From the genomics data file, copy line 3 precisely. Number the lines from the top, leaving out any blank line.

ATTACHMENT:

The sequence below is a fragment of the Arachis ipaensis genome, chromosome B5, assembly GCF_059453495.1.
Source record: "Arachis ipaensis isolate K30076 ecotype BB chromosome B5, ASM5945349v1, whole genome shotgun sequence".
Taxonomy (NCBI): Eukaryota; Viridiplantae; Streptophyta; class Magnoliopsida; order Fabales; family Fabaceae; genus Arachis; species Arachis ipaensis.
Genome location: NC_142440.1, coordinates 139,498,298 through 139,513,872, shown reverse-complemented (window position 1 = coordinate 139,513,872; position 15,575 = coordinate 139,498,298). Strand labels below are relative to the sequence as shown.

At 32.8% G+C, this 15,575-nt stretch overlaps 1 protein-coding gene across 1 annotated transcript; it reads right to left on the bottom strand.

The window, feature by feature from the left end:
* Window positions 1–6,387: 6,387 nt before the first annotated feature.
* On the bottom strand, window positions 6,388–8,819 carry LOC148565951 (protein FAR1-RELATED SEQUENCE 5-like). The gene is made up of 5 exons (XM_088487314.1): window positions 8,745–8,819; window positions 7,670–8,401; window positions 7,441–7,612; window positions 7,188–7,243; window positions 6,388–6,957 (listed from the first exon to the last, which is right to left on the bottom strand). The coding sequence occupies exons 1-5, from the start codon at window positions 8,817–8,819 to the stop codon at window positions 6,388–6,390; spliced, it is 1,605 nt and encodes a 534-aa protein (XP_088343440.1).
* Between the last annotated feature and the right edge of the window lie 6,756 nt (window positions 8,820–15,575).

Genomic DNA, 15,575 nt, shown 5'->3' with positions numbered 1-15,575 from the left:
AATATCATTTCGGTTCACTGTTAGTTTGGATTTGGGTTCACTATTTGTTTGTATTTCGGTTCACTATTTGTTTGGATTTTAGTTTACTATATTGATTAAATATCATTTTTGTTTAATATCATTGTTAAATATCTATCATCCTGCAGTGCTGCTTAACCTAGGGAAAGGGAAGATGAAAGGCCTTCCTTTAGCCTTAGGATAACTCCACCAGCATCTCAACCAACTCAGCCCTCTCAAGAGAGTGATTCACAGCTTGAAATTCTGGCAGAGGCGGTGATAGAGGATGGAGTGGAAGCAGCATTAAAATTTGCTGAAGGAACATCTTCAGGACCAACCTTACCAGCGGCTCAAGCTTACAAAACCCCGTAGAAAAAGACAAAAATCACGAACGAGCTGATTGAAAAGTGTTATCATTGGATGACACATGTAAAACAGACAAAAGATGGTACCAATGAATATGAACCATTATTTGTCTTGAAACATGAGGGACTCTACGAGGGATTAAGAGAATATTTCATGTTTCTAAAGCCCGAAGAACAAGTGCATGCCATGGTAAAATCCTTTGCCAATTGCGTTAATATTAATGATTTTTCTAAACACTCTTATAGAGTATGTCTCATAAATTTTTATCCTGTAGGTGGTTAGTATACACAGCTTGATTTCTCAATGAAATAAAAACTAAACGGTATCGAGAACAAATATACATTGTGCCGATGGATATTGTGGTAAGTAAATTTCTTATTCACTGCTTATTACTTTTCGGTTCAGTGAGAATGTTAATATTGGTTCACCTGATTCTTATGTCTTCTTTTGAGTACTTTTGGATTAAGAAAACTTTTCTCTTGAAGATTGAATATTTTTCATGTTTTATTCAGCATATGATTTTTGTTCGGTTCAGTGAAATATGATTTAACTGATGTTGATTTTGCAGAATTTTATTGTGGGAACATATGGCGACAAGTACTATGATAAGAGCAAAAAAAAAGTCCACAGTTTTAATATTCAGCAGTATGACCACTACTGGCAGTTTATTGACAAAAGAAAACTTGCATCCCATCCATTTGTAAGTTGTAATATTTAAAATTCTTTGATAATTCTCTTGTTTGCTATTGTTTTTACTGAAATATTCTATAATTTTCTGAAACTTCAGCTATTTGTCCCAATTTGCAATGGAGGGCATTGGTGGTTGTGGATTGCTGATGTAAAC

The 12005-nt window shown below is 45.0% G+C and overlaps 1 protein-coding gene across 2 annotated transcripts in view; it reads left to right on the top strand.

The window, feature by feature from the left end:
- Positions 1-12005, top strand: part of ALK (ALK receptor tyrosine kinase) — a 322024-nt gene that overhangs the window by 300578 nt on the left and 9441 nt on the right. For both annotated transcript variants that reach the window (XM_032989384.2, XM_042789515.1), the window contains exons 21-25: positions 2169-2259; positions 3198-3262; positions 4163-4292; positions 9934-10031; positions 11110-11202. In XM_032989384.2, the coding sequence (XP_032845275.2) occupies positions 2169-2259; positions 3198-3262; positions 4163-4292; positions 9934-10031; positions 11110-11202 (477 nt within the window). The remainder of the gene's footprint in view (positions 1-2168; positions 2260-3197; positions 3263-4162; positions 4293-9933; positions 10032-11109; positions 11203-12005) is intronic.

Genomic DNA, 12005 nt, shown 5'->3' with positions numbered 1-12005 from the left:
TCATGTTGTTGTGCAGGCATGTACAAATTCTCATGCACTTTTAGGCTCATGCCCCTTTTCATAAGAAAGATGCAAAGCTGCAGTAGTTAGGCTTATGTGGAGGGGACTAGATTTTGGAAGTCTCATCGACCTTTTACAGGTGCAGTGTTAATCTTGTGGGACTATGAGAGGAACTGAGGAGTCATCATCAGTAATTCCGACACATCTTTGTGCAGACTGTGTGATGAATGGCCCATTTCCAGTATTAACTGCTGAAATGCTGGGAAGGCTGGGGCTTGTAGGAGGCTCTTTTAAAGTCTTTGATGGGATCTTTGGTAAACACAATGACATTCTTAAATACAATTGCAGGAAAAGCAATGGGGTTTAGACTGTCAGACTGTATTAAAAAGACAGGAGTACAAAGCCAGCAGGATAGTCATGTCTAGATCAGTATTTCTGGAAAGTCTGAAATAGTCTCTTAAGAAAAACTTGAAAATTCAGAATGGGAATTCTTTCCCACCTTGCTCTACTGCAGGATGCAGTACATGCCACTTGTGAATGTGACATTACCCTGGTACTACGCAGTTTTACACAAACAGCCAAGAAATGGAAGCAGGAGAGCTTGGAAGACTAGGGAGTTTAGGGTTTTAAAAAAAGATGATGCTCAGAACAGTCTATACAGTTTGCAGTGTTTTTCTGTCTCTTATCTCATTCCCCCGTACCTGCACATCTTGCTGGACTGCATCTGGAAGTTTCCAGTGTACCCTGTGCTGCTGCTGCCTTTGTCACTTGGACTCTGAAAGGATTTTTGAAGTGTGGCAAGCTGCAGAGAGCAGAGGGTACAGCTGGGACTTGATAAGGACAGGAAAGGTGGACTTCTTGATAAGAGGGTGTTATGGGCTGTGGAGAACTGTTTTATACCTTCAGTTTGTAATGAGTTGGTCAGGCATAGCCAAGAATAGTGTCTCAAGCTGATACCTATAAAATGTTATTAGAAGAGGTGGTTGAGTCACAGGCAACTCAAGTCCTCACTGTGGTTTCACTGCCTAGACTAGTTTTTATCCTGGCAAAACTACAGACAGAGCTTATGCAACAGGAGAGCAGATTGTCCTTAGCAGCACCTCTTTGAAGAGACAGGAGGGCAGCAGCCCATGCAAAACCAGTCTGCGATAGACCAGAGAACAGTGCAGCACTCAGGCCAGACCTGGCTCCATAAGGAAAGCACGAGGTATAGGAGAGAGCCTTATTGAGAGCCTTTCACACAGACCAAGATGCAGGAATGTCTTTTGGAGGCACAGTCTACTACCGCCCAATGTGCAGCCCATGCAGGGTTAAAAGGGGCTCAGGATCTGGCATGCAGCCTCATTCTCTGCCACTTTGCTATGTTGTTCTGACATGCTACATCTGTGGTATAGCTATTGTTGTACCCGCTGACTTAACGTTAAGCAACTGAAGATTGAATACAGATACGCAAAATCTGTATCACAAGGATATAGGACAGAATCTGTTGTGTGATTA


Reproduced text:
Taxonomy (NCBI): Eukaryota; Viridiplantae; Streptophyta; class Magnoliopsida; order Fabales; family Fabaceae; genus Arachis; species Arachis ipaensis.